While London gin ruled in Britain, the heavier Dutch original found a home in the US, initially brought by Dutch immigrants. It proved immensely popular and if you look at old cocktail books, there are recipes that call for something called Hollands Gin. Jerry Thomas, cocktail pioneer, only used four base spirits, rum, brandy, whisky and genever in his 1862 book, Jerry Thomas’ Bartenders Guide.

Erven_Lucas_Bols_Distillery_,_Amsterdam_,_Netherlands,_1940

Lucas Bols distillery in 1940

The family sells up

Meanwhile back in Amsterdam, the last male Bols heir died in 1816. The family sold the company, to the magnificently-named Gabriel Theodorus van ‘t Wout, but with the proviso that the name Lucas Bols (who died in 1719) should be on the bottles in perpetuity thus keeping the name alive. In 1868, the Moltzer family acquired Lucas Bols and it remained with them until it was floated on the Dutch stock exchange in 1954 before a merger with Remy Cointreau in 2000. 

In 2006, van Doorne was part of a management buyout which returned the company to Dutch hands. And in 2014, Lucas Bols began distilling again in Rozengracht, near the site of the original Bols distillery. Bols had come home. 

Semper idem

The key to Bols success has been consistency. The firm’s motto is semper idem – always the same. According to van Doorne the technology such as distillation, maceration, and percolation hasn’t changed much in 400 years. Many of the recipes are based on the originals created by Lucas Bols. But, she added: “we have changed over time with current flavours.” The trend now is for “natural botanicals” compared with the “big flavours” 1980s. “In the old days, we didn’t always use natural ingredients,” she said. As well as Bols-branded products, the company owns a portfolio of other drinks including Galliano.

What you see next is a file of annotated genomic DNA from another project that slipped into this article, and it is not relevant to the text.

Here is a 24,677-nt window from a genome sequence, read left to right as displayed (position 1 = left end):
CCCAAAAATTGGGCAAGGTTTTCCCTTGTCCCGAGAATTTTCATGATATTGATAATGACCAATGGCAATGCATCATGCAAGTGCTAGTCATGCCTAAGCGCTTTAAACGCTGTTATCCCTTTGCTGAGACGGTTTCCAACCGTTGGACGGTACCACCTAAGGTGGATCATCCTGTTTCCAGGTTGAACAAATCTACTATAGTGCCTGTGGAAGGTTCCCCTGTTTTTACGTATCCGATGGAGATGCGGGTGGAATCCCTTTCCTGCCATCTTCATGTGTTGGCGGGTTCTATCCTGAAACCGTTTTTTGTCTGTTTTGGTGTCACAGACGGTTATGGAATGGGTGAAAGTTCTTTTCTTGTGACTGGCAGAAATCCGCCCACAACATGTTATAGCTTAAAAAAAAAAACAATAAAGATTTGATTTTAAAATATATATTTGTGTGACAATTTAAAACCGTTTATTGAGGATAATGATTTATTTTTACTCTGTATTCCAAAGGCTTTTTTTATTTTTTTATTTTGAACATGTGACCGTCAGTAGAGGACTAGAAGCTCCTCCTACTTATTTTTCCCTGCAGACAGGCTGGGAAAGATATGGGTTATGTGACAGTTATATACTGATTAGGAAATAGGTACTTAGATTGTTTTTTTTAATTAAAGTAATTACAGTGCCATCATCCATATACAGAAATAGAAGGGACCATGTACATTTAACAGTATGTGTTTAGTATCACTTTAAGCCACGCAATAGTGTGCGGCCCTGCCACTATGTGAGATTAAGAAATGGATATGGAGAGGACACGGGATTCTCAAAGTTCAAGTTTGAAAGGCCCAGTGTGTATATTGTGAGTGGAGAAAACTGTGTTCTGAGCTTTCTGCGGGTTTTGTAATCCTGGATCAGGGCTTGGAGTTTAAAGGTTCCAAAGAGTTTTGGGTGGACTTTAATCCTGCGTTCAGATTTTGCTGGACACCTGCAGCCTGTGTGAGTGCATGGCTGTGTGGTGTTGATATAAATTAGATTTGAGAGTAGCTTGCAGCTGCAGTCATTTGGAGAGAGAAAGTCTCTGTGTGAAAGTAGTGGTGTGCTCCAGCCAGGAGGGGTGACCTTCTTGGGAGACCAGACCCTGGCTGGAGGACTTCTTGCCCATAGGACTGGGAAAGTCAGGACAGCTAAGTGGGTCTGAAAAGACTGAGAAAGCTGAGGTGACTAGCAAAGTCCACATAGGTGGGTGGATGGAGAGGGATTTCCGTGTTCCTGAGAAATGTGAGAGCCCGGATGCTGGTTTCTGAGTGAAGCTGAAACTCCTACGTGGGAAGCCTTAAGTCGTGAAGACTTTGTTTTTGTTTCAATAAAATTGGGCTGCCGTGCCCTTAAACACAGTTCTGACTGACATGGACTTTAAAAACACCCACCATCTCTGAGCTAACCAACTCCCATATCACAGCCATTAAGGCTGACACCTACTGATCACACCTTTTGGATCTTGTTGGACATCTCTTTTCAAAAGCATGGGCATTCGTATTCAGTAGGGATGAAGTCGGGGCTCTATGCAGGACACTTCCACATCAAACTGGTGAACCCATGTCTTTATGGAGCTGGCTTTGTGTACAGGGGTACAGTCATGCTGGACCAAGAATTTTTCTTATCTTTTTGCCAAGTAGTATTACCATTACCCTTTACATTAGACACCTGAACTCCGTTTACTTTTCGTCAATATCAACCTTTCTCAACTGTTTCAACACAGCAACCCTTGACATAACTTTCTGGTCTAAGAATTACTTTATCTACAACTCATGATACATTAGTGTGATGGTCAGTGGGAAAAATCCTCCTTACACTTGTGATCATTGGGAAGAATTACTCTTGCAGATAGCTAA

To keep up with the times, Bols works closely with bartenders. The company has the Bols Academy (see photo in header) where it trains bartenders and it runs cocktail competitions. The very bottles are designed for use by professionals with non-slip rings for ease of handling. 

Blue Bols

Blue Bols cocktail bundle

For the home bartender

But Lucas Bols is now aiming to move out from behind the bar and into the homes of customers. Hence things like the cocktail finder on the Bols website so you can make use of Bols products at home. We made a Brandy Alexander yesterday, and very nice it was too. During Covid, the team speeded up the development of RTD cocktails which will be arriving in Britain very soon. 

It’s a remarkable story of over 400 years of Dutch booze know-how, surely there’s a book in there somewhere. Publishers, it’s over to you.

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Cocktail of the Week: the Brandy Alexander